Trump Still Confident He'll Pull Out a Win: 'Never Bet Against Me'


President Donald Trump said he was confident he will get to 270 electoral votes and win the election in a Thursday interview with the Washington Examiner’s Bryon York.

“Never bet against me,” Trump told the Examiner. “I see evidence, and we have hundreds of affidavits.”

In the phone interview initiated by Trump, the Republican president talked about the different battleground states in which his campaign has contested the election results.

“We’re going to win Wisconsin. Arizona — it’ll be down to 8,000 votes, and if we can do an audit of the millions of votes, we’ll find 8,000 votes easy,” he said.

“Georgia we’re going to win, because now, we’re down to about 10,000, 11,000 votes and we have hand-counting. Hand-counting is the best.”

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Trump added that he will also win North Carolina “unless they happen to find a lot of votes.”

The optimism continued for Michigan and Pennsylvania, but the president said his campaign is focusing on protesting the exclusion of his campaign’s observers in those battleground states.

“They wouldn’t let our poll watchers and observers watch or observe,” Trump said. “That’s a big thing.”

“They should throw those votes out that went through during those periods of time when [Trump observers] weren’t there. We went to court, and the judge ordered [the observers] back, but that was after two days, and millions of votes could have gone through. Millions. And we’re down 50,000.”

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As of Friday morning, Trump trails presumptive president-elect Joe Biden by 5,317,554 votes, according to data from The New York Times.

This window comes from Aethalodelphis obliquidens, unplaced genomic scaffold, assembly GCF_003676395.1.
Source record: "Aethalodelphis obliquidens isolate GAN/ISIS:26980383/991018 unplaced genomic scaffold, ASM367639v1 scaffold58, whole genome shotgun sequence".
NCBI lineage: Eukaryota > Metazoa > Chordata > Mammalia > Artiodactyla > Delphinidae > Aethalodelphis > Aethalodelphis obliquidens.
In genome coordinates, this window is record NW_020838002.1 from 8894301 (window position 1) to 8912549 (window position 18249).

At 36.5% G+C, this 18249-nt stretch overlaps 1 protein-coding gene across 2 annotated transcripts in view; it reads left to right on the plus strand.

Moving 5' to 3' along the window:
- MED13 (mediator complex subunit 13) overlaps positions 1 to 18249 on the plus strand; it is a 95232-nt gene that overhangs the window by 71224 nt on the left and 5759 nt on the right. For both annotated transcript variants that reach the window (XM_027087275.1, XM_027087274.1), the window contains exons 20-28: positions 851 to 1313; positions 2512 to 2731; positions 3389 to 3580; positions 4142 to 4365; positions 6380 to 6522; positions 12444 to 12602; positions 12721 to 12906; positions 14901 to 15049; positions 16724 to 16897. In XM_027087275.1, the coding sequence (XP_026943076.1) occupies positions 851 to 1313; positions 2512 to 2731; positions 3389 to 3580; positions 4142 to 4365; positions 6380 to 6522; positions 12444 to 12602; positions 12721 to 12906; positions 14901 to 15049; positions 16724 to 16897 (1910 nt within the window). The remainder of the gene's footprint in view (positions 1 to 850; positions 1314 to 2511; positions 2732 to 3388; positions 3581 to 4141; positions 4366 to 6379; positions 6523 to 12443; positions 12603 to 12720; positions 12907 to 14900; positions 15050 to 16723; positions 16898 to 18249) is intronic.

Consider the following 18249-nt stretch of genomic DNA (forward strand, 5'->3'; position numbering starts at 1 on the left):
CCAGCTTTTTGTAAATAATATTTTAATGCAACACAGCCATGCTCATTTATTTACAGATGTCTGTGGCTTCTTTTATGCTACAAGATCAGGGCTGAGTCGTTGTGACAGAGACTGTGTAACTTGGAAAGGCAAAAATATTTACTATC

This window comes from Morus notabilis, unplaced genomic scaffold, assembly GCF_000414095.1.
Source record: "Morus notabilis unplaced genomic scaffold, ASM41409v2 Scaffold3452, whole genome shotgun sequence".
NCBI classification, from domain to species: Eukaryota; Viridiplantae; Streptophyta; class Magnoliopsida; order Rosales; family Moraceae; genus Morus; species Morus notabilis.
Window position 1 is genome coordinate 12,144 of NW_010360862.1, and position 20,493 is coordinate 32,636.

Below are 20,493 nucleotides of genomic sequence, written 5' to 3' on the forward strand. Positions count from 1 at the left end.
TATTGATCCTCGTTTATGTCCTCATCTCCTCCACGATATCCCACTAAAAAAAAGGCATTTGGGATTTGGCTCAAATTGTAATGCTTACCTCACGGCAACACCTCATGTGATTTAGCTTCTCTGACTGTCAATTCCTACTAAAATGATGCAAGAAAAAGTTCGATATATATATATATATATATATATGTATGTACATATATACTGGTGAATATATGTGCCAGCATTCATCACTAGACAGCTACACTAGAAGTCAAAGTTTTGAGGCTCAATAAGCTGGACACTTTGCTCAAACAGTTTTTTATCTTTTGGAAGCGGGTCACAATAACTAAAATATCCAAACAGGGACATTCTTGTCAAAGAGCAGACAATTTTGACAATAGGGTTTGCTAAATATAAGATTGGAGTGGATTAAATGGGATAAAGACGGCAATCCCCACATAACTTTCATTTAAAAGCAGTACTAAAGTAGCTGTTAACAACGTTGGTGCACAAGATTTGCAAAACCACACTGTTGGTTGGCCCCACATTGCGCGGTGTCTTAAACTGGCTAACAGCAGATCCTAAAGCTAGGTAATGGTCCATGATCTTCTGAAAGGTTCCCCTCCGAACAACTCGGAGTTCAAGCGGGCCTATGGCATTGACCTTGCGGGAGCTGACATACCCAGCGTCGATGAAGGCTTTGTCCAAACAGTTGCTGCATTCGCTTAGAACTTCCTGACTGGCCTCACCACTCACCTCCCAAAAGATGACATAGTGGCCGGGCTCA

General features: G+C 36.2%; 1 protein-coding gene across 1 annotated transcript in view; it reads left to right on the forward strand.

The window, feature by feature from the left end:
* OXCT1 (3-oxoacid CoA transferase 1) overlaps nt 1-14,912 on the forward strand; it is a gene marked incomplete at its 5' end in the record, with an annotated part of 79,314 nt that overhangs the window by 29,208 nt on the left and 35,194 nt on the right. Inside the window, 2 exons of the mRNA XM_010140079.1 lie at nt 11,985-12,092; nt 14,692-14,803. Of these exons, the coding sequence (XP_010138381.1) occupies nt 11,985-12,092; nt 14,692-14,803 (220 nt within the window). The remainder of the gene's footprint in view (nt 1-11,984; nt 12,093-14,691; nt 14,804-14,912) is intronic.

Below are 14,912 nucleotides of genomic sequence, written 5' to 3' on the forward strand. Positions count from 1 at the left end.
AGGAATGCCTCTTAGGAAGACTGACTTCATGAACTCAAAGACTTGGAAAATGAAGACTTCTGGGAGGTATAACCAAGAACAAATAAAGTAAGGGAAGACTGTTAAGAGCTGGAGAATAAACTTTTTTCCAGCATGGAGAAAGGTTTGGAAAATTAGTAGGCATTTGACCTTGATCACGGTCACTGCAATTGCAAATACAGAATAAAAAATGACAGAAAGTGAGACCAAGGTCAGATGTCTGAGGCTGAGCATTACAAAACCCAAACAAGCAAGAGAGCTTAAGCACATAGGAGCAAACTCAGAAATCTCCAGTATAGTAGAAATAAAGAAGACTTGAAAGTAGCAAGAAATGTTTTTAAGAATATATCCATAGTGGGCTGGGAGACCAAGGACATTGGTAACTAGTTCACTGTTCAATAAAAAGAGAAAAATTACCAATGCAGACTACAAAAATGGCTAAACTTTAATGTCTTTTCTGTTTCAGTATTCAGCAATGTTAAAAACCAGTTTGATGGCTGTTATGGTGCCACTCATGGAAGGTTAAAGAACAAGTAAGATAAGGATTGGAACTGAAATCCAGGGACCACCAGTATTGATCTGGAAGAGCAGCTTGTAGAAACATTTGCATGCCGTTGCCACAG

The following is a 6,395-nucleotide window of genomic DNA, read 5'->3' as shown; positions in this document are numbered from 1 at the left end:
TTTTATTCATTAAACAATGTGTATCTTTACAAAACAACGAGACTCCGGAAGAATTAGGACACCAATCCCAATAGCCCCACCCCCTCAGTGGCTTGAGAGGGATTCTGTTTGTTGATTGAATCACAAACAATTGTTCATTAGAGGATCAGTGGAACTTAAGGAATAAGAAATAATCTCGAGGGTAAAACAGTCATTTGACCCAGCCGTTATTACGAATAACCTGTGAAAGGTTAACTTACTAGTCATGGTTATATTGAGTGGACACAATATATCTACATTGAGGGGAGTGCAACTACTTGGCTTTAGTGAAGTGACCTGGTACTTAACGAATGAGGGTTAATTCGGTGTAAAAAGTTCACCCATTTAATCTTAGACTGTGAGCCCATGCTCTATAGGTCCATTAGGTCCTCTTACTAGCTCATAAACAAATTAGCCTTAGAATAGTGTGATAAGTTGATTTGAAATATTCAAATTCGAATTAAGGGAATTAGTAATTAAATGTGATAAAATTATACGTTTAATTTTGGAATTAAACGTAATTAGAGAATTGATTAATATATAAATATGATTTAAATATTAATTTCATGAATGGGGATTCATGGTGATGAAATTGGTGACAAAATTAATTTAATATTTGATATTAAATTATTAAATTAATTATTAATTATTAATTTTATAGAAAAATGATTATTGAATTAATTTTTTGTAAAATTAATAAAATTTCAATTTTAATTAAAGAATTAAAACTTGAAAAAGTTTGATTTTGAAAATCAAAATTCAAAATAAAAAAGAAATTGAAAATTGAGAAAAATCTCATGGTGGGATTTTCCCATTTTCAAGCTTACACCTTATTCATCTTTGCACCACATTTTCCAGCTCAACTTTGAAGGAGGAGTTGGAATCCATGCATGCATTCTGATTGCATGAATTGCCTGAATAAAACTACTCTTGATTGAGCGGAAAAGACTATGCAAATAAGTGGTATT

He is down by about 21,000 votes in Wisconsin, 11,000 votes in Arizona and 14,000 votes in Georgia.

Biden also leads Trump in Michigan by 148,382 votes and in Pennsylvania by 59,050 votes.

Jed Shugerman, a professor at Fordham Law School, wrote in a Washington Post Op-Ed that Americans should “welcome” the various lawsuits the Trump campaign has filed because he believes that they don’t have any merit and may “prove to be the best way to legitimize” Biden’s victory.

“It is also a bad idea, as a general matter, to object to election law litigation: In two years, or four years — and possibly in two months in Georgia — the shoe may be on the other foot,” he wrote.

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“It would look hypocritical to condemn the very idea of challenging an election result now, only to turn around and do so in different (albeit more legitimate) circumstances.”

Nevertheless, Trump is pushing forward and told York that he might turn things around in “two weeks, three weeks.”

He tweeted Friday morning that “Dems have been preaching how unsafe and rigged our elections have been.”

“Now they are saying what a wonderful job the Trump Administration did in making 2020 the most secure election ever. Actually this is true, except for what the Democrats did,” he added. “Rigged Election!”

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Erin Coates was an editor for The Western Journal for over two years before becoming a news writer. A University of Oregon graduate, Erin has conducted research in data journalism and contributed to various publications as a writer and editor.
Erin Coates was an editor for The Western Journal for over two years before becoming a news writer. She grew up in San Diego, California, proceeding to attend the University of Oregon and graduate with honors holding a degree in journalism. During her time in Oregon, Erin was an associate editor for Ethos Magazine and a freelance writer for Eugene Magazine. She has conducted research in data journalism, which has been published in the book “Data Journalism: Past, Present and Future.” Erin is an avid runner with a heart for encouraging young girls and has served as a coach for the organization Girls on the Run. As a writer and editor, Erin strives to promote social dialogue and tell the story of those around her.
Tucson, Arizona
Graduated with Honors
Bachelor of Arts in Journalism, University of Oregon
Books Written
Contributor for Data Journalism: Past, Present and Future
Prescott, Arizona
Languages Spoken
English, French
Topics of Expertise
Politics, Health, Entertainment, Faith